I don’t want to draw any connections between mass murder and the death of one beloved celebrity, but within minutes of coming out of the documentary tonight my thoughts moved from the loudness of silence to the “Sounds of Silence.” I was shocked and saddened to hear that actress Anne Bancroft died yesterday of cancer. I had no idea she was even ill and I’m doubly grateful that I went to that recent screening of “The Graduate” a few weeks ago at the Academy and got to witness her brilliance with an enthusiastic crowd that included the filmmakers. Now I understand why they made no mention of why she wasn’t there that night especially since I’ve often seen her and Mel Brooks in the audience at other Academy events. The last time we saw her in person was a few years ago and she seemed so wonderful and kind, and still extraordinarily beautiful. Of course Anne Bancroft's amazing work in “The Miracle Worker” can instantly send me into an uncontrollable fit of hysteria. She gave so many great performances: “The Pumpkin Eater,” “To Be or Not To Be,” “’Night Mother,” “Agnes of God,” even her turn at Mary Magdalene in the TV version of “Jesus of Nazareth.” I was very touched by her small role as the kindly actress who befriends John Merrick in “The Elephant Man" and I even enjoyed her appearances in lesser films such as "Demetrius and the Gladiators," "The Hindenburg," and "G.I. Jane." She was always a class act, turning in superb performances even when the films themselves sucked.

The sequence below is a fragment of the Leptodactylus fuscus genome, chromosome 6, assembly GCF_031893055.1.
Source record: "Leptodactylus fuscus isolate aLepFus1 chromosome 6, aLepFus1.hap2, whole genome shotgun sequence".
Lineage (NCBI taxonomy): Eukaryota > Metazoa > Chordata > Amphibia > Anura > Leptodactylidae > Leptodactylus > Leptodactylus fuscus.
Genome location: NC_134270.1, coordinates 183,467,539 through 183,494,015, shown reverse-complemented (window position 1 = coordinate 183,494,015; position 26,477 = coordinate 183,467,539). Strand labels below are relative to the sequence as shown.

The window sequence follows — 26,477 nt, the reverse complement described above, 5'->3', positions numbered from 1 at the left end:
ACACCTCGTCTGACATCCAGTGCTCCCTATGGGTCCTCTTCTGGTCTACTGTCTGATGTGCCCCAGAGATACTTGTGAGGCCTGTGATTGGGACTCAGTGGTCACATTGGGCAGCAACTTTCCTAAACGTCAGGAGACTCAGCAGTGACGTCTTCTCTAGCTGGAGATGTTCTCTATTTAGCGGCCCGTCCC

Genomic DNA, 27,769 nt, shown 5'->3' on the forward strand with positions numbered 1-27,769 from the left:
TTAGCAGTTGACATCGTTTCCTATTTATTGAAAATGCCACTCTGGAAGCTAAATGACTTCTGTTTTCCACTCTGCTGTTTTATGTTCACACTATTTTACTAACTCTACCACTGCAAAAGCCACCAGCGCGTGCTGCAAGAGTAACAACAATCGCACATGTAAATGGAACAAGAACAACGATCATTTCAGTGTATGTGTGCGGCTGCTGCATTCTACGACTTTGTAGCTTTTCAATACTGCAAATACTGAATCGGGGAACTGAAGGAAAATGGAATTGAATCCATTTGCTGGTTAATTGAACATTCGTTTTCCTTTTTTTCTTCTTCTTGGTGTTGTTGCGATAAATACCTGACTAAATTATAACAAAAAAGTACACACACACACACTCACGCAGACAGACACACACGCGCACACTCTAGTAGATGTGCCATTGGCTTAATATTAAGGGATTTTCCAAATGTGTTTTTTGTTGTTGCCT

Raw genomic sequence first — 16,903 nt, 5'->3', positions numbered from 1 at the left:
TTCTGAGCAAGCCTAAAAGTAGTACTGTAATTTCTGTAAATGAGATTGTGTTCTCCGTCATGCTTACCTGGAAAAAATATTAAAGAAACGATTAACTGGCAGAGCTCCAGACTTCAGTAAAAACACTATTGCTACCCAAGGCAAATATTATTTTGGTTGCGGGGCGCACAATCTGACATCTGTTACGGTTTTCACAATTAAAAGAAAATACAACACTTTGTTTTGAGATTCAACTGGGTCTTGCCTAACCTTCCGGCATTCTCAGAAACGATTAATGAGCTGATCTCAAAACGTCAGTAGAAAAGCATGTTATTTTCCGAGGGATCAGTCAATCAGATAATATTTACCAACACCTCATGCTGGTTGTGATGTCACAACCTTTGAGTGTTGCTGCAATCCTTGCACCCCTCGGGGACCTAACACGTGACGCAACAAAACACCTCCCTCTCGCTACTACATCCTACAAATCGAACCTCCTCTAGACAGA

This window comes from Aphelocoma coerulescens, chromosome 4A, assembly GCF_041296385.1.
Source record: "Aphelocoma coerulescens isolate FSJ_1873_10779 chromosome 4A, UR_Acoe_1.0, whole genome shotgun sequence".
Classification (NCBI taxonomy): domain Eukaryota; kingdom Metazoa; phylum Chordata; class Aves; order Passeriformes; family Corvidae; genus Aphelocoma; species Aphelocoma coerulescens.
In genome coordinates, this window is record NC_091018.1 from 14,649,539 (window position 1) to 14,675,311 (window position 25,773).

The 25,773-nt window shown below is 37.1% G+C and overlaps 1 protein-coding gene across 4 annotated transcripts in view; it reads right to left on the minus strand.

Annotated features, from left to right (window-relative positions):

In 1976 I was visiting New York and staying at the Mayflower Hotel near Columbus Circle. One morning as I left the hotel I noticed a film crew setting up. They were filming a brief scene between Shirley MacLaine and Anne Bancroft for the wonderful film, “The Turning Point,” with the side entrance of the Mayflower standing in for a dance studio. I dropped all my plans for that day and spent hour after hour watching them shoot the scene in which MacLaine and Bancroft meet in the street and hug. The best part was watching the two actresses in between takes. They clearly loved each other and were having a great time on the film even though I couldn’t believe how boring and time-consuming the whole process was.
As AmbivaBlog said tonight in her moving tribute, “There are people you're just glad are there. You may not think of them often, but it's always a pleasure to be reminded of their existence, and of the sort of bedrock satisfaction it gives you even when you're not thinking about them.” I so agree that Anne Bancroft fits this description. Did you know Bancroft’s real name was Anna Maria Italiano? And that when she spoke in her real voice she sounded like a truck driver from the Bronx? I’m just grateful that her film voice and magnificent performances are forever planted in my brain.
I know I just said I wouldn’t make a connection, but now that it’s in my head, Simon & Garfunkel’s song seems like a bitterly appropriate comment on the world’s reaction to the Rwandan genocide.
And in the naked light I saw
Ten thousand people, maybe more
People talking without speaking
People hearing without listening
People writing songs that voices never share
And no one dared
Disturb the sound of silence
"Fools", said I, "You do not know
Silence like a cancer grows
Hear my words that I might teach you
Take my arms that I might reach you"
But my words, like silent raindrops fell
In the wells of silence.